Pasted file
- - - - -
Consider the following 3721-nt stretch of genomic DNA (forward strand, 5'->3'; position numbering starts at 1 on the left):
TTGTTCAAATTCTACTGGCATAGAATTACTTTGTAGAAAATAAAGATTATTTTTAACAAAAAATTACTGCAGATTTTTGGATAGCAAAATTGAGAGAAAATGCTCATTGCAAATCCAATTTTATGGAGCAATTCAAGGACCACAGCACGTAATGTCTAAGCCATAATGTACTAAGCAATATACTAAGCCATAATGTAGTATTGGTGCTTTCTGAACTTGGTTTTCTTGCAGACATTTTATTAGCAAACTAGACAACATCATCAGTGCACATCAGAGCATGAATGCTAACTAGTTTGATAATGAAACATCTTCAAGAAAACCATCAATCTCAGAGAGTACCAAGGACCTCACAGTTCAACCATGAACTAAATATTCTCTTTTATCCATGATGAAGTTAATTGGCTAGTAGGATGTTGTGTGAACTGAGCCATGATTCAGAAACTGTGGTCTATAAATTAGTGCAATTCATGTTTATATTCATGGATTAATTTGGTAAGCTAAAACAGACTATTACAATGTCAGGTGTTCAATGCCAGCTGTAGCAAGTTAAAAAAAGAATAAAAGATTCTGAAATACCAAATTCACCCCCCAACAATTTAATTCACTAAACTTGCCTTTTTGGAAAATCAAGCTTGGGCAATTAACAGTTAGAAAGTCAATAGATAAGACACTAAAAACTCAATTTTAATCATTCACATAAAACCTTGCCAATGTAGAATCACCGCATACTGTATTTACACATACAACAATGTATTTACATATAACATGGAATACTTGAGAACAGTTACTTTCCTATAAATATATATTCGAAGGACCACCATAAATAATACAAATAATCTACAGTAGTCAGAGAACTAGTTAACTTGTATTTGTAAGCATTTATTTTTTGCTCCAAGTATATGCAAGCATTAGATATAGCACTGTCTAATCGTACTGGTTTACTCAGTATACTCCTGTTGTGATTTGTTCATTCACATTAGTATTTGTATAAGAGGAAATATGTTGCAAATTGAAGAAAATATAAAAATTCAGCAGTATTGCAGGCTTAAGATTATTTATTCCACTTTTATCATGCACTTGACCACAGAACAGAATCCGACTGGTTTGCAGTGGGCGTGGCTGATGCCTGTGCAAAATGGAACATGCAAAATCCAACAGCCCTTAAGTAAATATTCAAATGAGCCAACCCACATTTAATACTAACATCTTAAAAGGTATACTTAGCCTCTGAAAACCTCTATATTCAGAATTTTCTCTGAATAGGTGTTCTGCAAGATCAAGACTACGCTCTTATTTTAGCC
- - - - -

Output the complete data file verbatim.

Consider the following 3721-nt stretch of genomic DNA (forward strand, 5'->3'; position numbering starts at 1 on the left):
TTGTTCAAATTCTACTGGCATAGAATTACTTTGTAGAAAATAAAGATTATTTTTAACAAAAAATTACTGCAGATTTTTGGATAGCAAAATTGAGAGAAAATGCTCATTGCAAATCCAATTTTATGGAGCAATTCAAGGACCACAGCACGTAATGTCTAAGCCATAATGTACTAAGCAATATACTAAGCCATAATGTAGTATTGGTGCTTTCTGAACTTGGTTTTCTTGCAGACATTTTATTAGCAAACTAGACAACATCATCAGTGCACATCAGAGCATGAATGCTAACTAGTTTGATAATGAAACATCTTCAAGAAAACCATCAATCTCAGAGAGTACCAAGGACCTCACAGTTCAACCATGAACTAAATATTCTCTTTTATCCATGATGAAGTTAATTGGCTAGTAGGATGTTGTGTGAACTGAGCCATGATTCAGAAACTGTGGTCTATAAATTAGTGCAATTCATGTTTATATTCATGGATTAATTTGGTAAGCTAAAACAGACTATTACAATGTCAGGTGTTCAATGCCAGCTGTAGCAAGTTAAAAAAAGAATAAAAGATTCTGAAATACCAAATTCACCCCCCAACAATTTAATTCACTAAACTTGCCTTTTTGGAAAATCAAGCTTGGGCAATTAACAGTTAGAAAGTCAATAGATAAGACACTAAAAACTCAATTTTAATCATTCACATAAAACCTTGCCAATGTAGAATCACCGCATACTGTATTTACACATACAACAATGTATTTACATATAACATGGAATACTTGAGAACAGTTACTTTCCTATAAATATATATTCGAAGGACCACCATAAATAATACAAATAATCTACAGTAGTCAGAGAACTAGTTAACTTGTATTTGTAAGCATTTATTTTTTGCTCCAAGTATATGCAAGCATTAGATATAGCACTGTCTAATCGTACTGGTTTACTCAGTATACTCCTGTTGTGATTTGTTCATTCACATTAGTATTTGTATAAGAGGAAATATGTTGCAAATTGAAGAAAATATAAAAATTCAGCAGTATTGCAGGCTTAAGATTATTTATTCCACTTTTATCATGCACTTGACCACAGAACAGAATCCGACTGGTTTGCAGTGGGCGTGGCTGATGCCTGTGCAAAATGGAACATGCAAAATCCAACAGCCCTTAAGTAAATATTCAAATGAGCCAACCCACATTTAATACTAACATCTTAAAAGGTATACTTAGCCTCTGAAAACCTCTATATTCAGAATTTTCTCTGAATAGGTGTTCTGCAAGATCAAGACTACGCTCTTATTTTAGCC